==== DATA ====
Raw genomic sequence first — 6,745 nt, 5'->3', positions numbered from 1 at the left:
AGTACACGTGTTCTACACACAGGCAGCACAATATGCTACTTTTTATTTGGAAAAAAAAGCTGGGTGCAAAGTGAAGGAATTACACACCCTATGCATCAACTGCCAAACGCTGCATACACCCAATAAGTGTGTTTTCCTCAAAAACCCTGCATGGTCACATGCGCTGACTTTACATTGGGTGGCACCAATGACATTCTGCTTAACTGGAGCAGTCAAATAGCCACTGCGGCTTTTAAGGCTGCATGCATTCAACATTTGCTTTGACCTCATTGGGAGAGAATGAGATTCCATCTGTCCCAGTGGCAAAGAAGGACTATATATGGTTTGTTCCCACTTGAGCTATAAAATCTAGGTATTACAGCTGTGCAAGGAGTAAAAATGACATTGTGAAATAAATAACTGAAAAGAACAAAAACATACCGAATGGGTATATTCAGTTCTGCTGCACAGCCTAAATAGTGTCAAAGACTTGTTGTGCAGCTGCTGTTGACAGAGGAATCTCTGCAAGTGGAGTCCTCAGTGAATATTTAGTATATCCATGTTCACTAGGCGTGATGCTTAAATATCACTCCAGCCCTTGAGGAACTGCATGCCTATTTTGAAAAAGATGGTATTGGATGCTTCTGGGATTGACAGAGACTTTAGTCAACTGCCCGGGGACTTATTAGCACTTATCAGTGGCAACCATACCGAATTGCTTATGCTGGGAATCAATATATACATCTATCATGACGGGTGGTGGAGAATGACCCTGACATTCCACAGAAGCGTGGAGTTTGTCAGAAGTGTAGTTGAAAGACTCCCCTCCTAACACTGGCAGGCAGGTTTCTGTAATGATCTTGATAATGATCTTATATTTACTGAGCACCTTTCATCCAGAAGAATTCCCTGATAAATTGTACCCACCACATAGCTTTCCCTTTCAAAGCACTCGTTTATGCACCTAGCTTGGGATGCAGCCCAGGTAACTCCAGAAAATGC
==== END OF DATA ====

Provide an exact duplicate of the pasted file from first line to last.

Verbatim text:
Raw genomic sequence first — 6,745 nt, 5'->3', positions numbered from 1 at the left:
AGTACACGTGTTCTACACACAGGCAGCACAATATGCTACTTTTTATTTGGAAAAAAAAGCTGGGTGCAAAGTGAAGGAATTACACACCCTATGCATCAACTGCCAAACGCTGCATACACCCAATAAGTGTGTTTTCCTCAAAAACCCTGCATGGTCACATGCGCTGACTTTACATTGGGTGGCACCAATGACATTCTGCTTAACTGGAGCAGTCAAATAGCCACTGCGGCTTTTAAGGCTGCATGCATTCAACATTTGCTTTGACCTCATTGGGAGAGAATGAGATTCCATCTGTCCCAGTGGCAAAGAAGGACTATATATGGTTTGTTCCCACTTGAGCTATAAAATCTAGGTATTACAGCTGTGCAAGGAGTAAAAATGACATTGTGAAATAAATAACTGAAAAGAACAAAAACATACCGAATGGGTATATTCAGTTCTGCTGCACAGCCTAAATAGTGTCAAAGACTTGTTGTGCAGCTGCTGTTGACAGAGGAATCTCTGCAAGTGGAGTCCTCAGTGAATATTTAGTATATCCATGTTCACTAGGCGTGATGCTTAAATATCACTCCAGCCCTTGAGGAACTGCATGCCTATTTTGAAAAAGATGGTATTGGATGCTTCTGGGATTGACAGAGACTTTAGTCAACTGCCCGGGGACTTATTAGCACTTATCAGTGGCAACCATACCGAATTGCTTATGCTGGGAATCAATATATACATCTATCATGACGGGTGGTGGAGAATGACCCTGACATTCCACAGAAGCGTGGAGTTTGTCAGAAGTGTAGTTGAAAGACTCCCCTCCTAACACTGGCAGGCAGGTTTCTGTAATGATCTTGATAATGATCTTATATTTACTGAGCACCTTTCATCCAGAAGAATTCCCTGATAAATTGTACCCACCACATAGCTTTCCCTTTCAAAGCACTCGTTTATGCACCTAGCTTGGGATGCAGCCCAGGTAACTCCAGAAAATGC